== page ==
12/07/2017 | Press release | Distributed by Public on 12/07/2017 18:33
San Rafael, CA - About three weeks of repairs to Lucas Valley Road Bridge over Miller Creek, located between Mount Lassen Drive and Huckleberry Road in unincorporated San Rafael, began December 7. The bridge and creek fortification project, overseen by the Marin County Department of Public Works (DPW), may cause delays as a result of short periods of alternating traffic but will remain open at all times for the duration of the project.
The California Department of Transportation (Caltrans), which is in charge of annually inspecting bridges in Marin, found that the foundation of Lucas Valley Road Bridge, and the surrounding creek bed were damaged during the January 2017 storms. In May, Caltrans notified DPW of the need to conduct detailed analysis of the bridge's integrity. Although some scour (sediment erosion) had been identified after the winter storms, given that the bridge's foundations are subterranean, the impact to the structural integrity could not simply be visually determined. DPW initiated two sequential investigation efforts covering civil, structural, geotechnical and hydrological engineering analysis.
Results showed pervasive creek erosion at several locations along the creek bed and around the bridge's foundation. Additionally, the creek bank has experienced head-cutting, which is the deterioration and receding of the creek channel. Because of the extent of scouring and potential strain on the bridge's foundations, it was necessary to fix the bridge immediately to avoid significant damage from future severe storms, including potential closure of the bridge. The design process and repair work was expedited for the sake of public safety.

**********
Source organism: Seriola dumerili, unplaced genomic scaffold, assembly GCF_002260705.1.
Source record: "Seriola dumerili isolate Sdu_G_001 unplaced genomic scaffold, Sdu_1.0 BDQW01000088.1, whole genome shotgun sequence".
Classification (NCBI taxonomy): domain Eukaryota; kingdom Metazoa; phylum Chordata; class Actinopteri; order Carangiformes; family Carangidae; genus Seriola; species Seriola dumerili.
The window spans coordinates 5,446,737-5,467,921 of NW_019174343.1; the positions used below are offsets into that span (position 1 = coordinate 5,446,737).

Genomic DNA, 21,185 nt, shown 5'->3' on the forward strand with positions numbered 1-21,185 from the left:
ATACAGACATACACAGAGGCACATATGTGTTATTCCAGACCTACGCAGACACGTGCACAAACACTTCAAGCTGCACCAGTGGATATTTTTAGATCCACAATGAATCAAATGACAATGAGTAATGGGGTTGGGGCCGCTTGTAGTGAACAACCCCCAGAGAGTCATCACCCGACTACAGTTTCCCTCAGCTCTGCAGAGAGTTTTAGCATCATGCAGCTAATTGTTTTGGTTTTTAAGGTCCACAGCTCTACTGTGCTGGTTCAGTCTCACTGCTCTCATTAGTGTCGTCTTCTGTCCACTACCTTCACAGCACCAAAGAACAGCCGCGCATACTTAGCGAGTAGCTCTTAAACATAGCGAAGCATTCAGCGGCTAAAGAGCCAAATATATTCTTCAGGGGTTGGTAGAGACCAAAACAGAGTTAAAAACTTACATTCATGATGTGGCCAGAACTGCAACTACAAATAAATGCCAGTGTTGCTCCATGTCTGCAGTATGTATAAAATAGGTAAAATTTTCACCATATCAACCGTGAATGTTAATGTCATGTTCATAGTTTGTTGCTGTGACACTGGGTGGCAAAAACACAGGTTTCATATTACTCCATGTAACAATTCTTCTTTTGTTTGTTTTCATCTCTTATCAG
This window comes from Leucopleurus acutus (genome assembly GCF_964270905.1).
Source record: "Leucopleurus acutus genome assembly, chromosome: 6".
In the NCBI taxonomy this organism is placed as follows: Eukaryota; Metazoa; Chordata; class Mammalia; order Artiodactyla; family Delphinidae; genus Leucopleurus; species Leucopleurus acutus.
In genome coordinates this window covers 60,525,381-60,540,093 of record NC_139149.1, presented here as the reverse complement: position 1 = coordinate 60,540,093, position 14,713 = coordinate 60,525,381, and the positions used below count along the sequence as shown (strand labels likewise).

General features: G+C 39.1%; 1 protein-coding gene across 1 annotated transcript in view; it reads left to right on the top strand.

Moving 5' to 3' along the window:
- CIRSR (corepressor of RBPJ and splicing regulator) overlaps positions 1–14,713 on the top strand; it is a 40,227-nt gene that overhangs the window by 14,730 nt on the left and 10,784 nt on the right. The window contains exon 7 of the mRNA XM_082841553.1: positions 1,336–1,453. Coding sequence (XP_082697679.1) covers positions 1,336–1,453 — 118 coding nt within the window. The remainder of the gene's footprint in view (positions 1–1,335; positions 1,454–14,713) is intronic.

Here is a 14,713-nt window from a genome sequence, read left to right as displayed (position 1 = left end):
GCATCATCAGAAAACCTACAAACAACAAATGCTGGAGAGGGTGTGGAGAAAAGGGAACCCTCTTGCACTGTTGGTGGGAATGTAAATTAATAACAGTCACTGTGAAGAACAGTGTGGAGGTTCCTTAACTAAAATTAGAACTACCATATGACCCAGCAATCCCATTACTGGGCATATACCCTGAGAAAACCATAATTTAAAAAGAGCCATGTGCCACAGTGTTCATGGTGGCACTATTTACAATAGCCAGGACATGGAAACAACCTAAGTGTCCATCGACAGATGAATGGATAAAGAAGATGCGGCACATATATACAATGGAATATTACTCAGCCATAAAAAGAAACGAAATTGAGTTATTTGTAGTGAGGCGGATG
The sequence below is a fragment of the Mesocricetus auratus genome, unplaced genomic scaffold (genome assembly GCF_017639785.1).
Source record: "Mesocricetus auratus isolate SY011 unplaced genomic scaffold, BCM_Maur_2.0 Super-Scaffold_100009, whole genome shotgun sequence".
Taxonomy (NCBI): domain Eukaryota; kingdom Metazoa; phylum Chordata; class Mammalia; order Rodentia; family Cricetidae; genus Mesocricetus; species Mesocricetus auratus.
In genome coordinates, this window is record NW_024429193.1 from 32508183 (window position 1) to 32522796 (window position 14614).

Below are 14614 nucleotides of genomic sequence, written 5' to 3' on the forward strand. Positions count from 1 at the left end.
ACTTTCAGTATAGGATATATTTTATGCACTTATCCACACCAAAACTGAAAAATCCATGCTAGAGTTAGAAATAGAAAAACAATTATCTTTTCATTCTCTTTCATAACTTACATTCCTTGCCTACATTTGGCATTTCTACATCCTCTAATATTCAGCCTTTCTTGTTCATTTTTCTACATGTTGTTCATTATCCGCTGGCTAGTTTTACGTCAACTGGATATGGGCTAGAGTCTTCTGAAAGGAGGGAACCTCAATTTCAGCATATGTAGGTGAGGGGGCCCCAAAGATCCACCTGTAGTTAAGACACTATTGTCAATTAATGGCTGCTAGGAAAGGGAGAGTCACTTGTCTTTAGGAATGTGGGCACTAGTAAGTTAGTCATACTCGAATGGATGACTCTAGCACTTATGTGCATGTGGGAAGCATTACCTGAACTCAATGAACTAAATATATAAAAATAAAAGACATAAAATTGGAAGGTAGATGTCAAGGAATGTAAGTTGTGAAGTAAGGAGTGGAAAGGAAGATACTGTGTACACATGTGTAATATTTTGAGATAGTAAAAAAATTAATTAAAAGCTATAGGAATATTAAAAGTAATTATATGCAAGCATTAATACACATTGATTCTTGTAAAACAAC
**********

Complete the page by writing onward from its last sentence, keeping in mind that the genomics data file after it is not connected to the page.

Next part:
Miller Creek is a passage for steelhead trout during the winter months. In line with the County's ongoing effort to protect riparian habitats, DPW has worked with Biggs Cardosa & Associates, which has extensive experience in fish passage development. The project implements an array of best practices to minimize the impact to steelhead trout during the project. Staff has been coordinating with the National Marine Fisheries Service, the Regional Water Quality Control Board, the Army Corps of Engineers and the California Department of Fish and Wildlife to review and assist in matters related to the steelhead trout migration.
The reinforcement of the creek bed will require removal of sediment from 50 feet upstream to 100 downstream from the bridge. Grading of the creek bed will be conducted to improve water flow control and assist fish passage. Boulders, some weighing upward of two tons, will be positioned on the bed in place of the removed sediment along with an Engineered Streambed material to prevent future scouring. The foundations of the bridge itself will be reinforced with concrete and steel.
During construction, the water will be diverted around the project site using two 24-inch diameter pipes. If a large storm occurs during the project, temporary bypass pumps have been reserved to manage the increased water flow.